Of course, you need to be sure that the water you place in your glass containers is safe to drink. You can be assured of a virtually unlimited supply of healthy water directly from your faucets when you install an Aquasana water filter system in your home. The best part is the cost. You'll be able to enjoy decontaminated, chlorine-free water for about 10 cents per gallon with your Aquasana faucet filter system. You'll get a free designer glass water decanter when you purchase your home water treatment system, and you can add a set of six more refillable water bottles to your collection for a fraction of the cost of purchasing a month's supply of single serve bottled water.
Sports water bottles are an excellent alternative to single serve bottled water containers. These types of bottles are safe to use time and time again, making them a much healthier option than disposable plastic water bottles. These refillable water bottles are designed to be washed and reused multiple times, so you won't have to worry about the safety concerns associated with repeated use of single serve water bottles.
Of course, the quality of the water you use in your sports water bottles is a concern. If you have a home water filter system, you can be confident that the water you put in your refillable water bottles is safe for consumption. If you don't have access to filtered tap water, or you want to be sure that you'll be able to enjoy safe water on the go, the Aquasana Purity Sports Water Bottle might be an excellent choice for you.
The Purity Sports Water Bottle looks like a standard drinking container from the outside, but actually houses a powerful Aquasana water filter. You can fill the bottle from any potable tap water source, and the filter will immediately go to work removing chlorine, lead, volatile organic compounds (VOCs) and other dangerous contaminants. No matter where you are, you'll be able to enjoy safe and healthy water without contributing to the growing environmental crisis posed by disposable water bottles.
Even if consumers started recycling the majority of single serve water bottles, the widespread use of these containers would still pose a serious and expensive environmental challenge.
The Recycling Chain
Storage: When you use single use water bottles at home, it's likely that you keep some type of plastic recycling container in your pantry or garage. Producing these containers requires energy and can result in the emission of harmful chemicals into the air and water supply.
Pickup or Delivery: If you have curbside recycling pickup, a large truck that uses a significant amount of fuel is dispatched to your neighborhood on a set schedule to pick up plastic containers for recycling. Building and running these vehicles uses a significant amount of energy and fossil fuels, and they produce pollutants when in service. If you don't have curbside pickup, you're responsible for transporting recyclables to your community's recycling center, which uses fuel and energy.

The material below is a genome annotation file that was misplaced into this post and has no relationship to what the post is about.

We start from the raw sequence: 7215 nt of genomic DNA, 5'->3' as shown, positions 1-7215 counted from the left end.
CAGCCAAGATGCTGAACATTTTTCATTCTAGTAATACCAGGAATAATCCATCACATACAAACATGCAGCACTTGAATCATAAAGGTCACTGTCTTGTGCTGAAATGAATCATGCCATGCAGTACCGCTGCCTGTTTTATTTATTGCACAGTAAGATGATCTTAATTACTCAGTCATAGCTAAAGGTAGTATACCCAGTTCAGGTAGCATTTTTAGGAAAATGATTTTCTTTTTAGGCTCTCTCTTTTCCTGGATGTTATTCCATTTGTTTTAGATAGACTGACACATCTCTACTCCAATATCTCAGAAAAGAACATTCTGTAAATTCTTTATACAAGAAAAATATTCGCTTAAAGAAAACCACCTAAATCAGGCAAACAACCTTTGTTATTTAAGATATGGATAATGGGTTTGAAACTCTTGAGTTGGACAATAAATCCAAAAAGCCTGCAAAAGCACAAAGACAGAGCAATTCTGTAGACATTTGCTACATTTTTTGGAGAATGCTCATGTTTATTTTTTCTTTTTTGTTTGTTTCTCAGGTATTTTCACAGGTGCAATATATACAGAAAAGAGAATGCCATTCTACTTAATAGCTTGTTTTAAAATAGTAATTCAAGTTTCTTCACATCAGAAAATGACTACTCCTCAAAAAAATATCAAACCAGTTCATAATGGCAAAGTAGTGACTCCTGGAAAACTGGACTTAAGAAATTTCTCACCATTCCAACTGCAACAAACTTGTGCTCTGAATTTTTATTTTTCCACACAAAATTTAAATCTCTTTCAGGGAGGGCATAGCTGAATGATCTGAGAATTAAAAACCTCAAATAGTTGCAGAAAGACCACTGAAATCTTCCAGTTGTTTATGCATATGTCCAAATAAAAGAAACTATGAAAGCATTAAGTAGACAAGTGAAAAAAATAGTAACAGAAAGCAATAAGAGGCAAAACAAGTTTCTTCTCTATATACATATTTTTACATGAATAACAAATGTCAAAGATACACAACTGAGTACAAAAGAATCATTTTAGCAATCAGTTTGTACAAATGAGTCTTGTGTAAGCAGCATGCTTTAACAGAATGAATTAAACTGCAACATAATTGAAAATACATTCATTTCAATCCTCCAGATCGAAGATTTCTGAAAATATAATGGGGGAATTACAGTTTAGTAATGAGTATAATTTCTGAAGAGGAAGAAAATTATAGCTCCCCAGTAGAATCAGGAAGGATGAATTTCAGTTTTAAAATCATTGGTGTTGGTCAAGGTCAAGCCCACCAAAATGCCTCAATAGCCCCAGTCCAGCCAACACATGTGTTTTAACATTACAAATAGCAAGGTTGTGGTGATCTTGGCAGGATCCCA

Processing: More transportation, and the associated fuel and energy consumption, is required to transport recyclables to a processing facility. At the facility, several types of heavy equipment must be operated to convert the waste into a form where it can be reused to manufacture new products, again requiring energy.
The Bottom Line
The process of recycling plastic water bottles actually uses a great deal of energy. While recycling plastic water bottles is a better solution than sending them to landfills, the best solution would be to switch from single use containers to refillable water bottles that can be safely used time and time again.
Refillable water bottles, such as sports water bottles, are an ideal solution to the challenge of being able to enjoy healthy water on the go without having to rely on single serve bottled water containers. If you don't have access to a healthy water supply for your refillable water bottle, an Aquasana Purity Water Bottle is a simple and affordable way to control the quality of your on-the-go water supply.
Benefits of Aquasana Purity Sports Water Bottles
·Affordable Portable Water Filtration
· Decontaminates Any Tap Water
· Dishwasher Safe
· Easy-Grip Container
· Effective Contaminant Filter
· Long Lasting Filters (60 days or 40 gallons per filter)
· Reduces Waste
· Replaceable Filter
· Safe to Reuse Again and Again
· Twist off Top for Easy Refilling
Many people are in the habit of reusing plastic water bottles. It seems logical that continuing to use a single serve water bottle after the original liquid is gone would be a good idea. While using bottles several times does keep them out of the trash, it poses a variety of other types of problems. Reusing plastic water bottles poses serious health risks, and should be avoided.
Water bottles are actually breeding grounds for a variety of toxic substances. Researchers have found all types of dangerous compounds in the types of water bottles that people tend to reuse, ranging from toxic plastic byproducts to potentially deadly fecal coliform bacteria. Toxins find their way into water bottles in a variety of ways. They can be introduced via germs on people's hands, or from saliva.
Don't assume that disposable bottles are safe to reuse if you wash them. Washing these types of bottles between uses can kill human introduced bacteria, but creates a whole other set of problems. The process of cleaning plastic water bottles can cause chemicals in the plastic to break down. These substances then contaminate any liquids placed in the bottle. When you fill a previously used plastic water bottle with water or any other beverage, you are placing your health at serious risk.
The belief that reusing plastic water bottles is safe is a mistaken one that can lead to serious health problems. Before you fill up an empty disposable water bottle, make sure you are aware of the risks of your actions. When you refill single use water bottles, you are risking exposing yourself to various types of bacteria, as well as potential carcinogens. Studies have found DHEA, a known carcinogen, and fecal coliform bacteria lurking in refilled water bottles.
The argument that it's safe to reuse disposable water bottles as long as you wash them between uses is false. First, consumers don't have the ability to truly sterilize these types of bottles. If you wash out a bacteria laced water bottle with warm, soapy water, it's a fact that the disease causing bacteria are likely to still be present when you are finished.
Additionally, the type of plastic used to make disposable water bottles isn't designed to sustain the heat necessary for sterilization. If you were able to sterilize your water bottles to the extent that any bacteria were destroyed, you'd likely be exposed to toxic compounds from the plastic when you drank water from them. What you need to remember is that disposable water bottles might be safe to use one time, but they should never be refilled.